April Fools

“Fools, said I, you do not know.  Silence like a cancer grows.”—Simon & Garfunkle, Sounds of Silence

Government gridlock is over, and legislation to repair our crumbling infrastructure, bring down the price of drugs, comprehensive immigration reform, gun safety laws, and climate change have all passed the House and Senate and have been signed into law by President Trump.  April fool.

On a more personal level, my wife and I have been dealing with an out of state financial institution to capture a favorable CD rate in our retirement accounts.  We’ve been trying for six weeks, have talked to a dozen people, and they still can’t get it right.  The drill goes like this:  Call customer service number.  Automated voice wants to help.  We want to talk with a human—put us through to a customer service rep.  We are experiencing a high volume of calls. Music plays.  Your call is very important to us, please stay on the line and your call will be answered in the order it was received.  More music and advertisement about their loan rates. Finally phone rings and a person answers—never the same one we’ve talked to before.  We describe what we want to have happen, as we’ve done numerous times before.  Person on phone, an out-sourced contracted call center rep working from home, can’t do what we want, but needs to forward the issue to a branch rep who will call us back in three business days.  Apparently three business days is their standard and we should just accept that. In the meantime we are waiting for the call back.

While the above experience is particularly frustrating it is not uncommon nowadays to experience a similar drill no matter whether you are trying to contact a private business or a government office.  In the good old days you were able to call a number and talk to someone who could help, answer your questions, or resolve the issue right away.  Now you have to go through their automated menu, told to go on line to their website, or leave a call back number.  In other words, go away.  Apparently entities can no longer afford qualified trained staff to provide good service.  And, oh, by the way, please fill out our survey.  April fools.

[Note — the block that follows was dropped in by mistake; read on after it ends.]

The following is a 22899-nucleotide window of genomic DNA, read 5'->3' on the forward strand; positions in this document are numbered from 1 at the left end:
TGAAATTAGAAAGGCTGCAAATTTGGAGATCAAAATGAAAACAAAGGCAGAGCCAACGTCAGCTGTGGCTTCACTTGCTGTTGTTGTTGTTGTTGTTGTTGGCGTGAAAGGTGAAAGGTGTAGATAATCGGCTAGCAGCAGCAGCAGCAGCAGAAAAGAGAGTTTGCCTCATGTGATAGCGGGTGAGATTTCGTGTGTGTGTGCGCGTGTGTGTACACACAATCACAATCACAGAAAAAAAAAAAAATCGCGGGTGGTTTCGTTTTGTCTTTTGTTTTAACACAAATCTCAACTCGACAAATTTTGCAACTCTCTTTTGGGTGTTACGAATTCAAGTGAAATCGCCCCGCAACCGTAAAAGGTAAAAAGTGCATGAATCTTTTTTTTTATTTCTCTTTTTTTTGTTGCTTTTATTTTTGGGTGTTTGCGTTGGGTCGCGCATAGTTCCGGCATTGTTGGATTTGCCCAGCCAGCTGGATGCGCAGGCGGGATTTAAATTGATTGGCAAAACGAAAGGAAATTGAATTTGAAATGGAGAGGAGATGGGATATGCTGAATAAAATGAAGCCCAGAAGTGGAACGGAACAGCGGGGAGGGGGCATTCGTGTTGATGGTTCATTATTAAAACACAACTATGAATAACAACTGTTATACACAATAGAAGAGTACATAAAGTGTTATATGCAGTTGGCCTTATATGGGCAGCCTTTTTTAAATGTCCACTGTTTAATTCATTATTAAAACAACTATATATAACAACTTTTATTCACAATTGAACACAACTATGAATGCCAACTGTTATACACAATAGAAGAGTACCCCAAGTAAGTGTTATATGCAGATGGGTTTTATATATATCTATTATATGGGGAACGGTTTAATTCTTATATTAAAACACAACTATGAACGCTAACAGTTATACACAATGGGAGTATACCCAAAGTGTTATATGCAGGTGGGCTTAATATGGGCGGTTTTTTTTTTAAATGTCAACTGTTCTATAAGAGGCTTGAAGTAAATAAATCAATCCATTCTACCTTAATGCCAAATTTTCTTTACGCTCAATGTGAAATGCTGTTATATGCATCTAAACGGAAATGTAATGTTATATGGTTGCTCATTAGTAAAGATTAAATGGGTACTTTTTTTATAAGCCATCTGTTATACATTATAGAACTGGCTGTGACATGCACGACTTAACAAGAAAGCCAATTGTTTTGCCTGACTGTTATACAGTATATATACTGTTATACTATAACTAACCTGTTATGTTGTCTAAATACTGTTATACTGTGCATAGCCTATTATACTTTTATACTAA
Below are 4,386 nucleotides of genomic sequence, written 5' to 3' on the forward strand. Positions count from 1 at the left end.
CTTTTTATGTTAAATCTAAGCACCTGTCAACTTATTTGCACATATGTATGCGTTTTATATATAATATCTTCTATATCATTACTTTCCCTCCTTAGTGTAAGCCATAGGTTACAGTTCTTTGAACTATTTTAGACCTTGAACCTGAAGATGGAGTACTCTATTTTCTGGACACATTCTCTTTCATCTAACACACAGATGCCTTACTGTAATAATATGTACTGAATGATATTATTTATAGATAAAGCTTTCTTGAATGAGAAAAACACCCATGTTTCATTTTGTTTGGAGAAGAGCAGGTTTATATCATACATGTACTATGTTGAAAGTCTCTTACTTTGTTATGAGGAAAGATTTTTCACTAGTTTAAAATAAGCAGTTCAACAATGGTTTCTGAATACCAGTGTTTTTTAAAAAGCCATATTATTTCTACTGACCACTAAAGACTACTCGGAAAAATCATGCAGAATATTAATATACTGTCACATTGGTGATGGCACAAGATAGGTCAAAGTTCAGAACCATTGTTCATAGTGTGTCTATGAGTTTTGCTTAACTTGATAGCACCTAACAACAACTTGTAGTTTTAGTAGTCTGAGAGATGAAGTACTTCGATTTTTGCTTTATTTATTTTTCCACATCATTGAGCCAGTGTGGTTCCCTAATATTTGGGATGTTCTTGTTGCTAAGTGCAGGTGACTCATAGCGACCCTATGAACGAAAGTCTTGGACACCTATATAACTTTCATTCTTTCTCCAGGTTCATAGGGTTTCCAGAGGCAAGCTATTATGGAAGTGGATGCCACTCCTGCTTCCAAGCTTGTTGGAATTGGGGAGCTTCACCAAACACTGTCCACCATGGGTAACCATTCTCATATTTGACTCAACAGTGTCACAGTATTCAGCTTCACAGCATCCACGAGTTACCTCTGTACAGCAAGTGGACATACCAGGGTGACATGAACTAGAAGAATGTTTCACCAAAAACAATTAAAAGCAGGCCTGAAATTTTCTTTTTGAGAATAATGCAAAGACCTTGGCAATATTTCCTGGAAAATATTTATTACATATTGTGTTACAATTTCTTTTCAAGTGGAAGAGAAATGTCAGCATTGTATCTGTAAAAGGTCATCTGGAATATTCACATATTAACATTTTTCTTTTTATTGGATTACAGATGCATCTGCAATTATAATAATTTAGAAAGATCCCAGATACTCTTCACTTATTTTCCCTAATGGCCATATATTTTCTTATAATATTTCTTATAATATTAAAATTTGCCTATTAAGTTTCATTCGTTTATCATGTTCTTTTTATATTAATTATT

Upon analyzing it further, I’ve decided it’s my own generations damn fault.  As the baby boomer pig in the python demographic goes through the years there are not enough younger people in the workforce to accommodate them.  Managers decide to outsource customer service and automate.  You call is very important to us.

Update:  While writing this we were able to call the financial institution’s branch office, speak to a human who resolved our issue within twenty minutes.  I like competent humans who are not April Fools.

 

 

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